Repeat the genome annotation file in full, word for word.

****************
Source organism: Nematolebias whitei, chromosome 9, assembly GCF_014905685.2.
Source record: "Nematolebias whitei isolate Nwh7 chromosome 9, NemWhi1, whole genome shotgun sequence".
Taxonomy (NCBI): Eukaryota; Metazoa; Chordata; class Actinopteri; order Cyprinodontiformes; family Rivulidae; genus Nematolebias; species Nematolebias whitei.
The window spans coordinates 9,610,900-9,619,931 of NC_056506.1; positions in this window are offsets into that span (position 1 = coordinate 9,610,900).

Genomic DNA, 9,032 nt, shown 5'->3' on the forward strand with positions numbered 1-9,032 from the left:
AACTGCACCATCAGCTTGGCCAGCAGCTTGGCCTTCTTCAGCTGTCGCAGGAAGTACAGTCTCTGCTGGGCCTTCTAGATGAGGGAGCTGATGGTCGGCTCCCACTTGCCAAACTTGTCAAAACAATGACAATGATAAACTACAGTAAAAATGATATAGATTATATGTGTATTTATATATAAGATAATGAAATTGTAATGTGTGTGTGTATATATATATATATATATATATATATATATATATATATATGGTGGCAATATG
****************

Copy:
Source organism: Nematolebias whitei, chromosome 9, assembly GCF_014905685.2.
Source record: "Nematolebias whitei isolate Nwh7 chromosome 9, NemWhi1, whole genome shotgun sequence".
Taxonomy (NCBI): Eukaryota; Metazoa; Chordata; class Actinopteri; order Cyprinodontiformes; family Rivulidae; genus Nematolebias; species Nematolebias whitei.
The window spans coordinates 9,610,900-9,619,931 of NC_056506.1; positions in this window are offsets into that span (position 1 = coordinate 9,610,900).

Genomic DNA, 9,032 nt, shown 5'->3' on the forward strand with positions numbered 1-9,032 from the left:
AACTGCACCATCAGCTTGGCCAGCAGCTTGGCCTTCTTCAGCTGTCGCAGGAAGTACAGTCTCTGCTGGGCCTTCTAGATGAGGGAGCTGATGGTCGGCTCCCACTTGCCAAACTTGTCAAAACAATGACAATGATAAACTACAGTAAAAATGATATAGATTATATGTGTATTTATATATAAGATAATGAAATTGTAATGTGTGTGTGTATATATATATATATATATATATATATATATATATATATATGGTGGCAATATG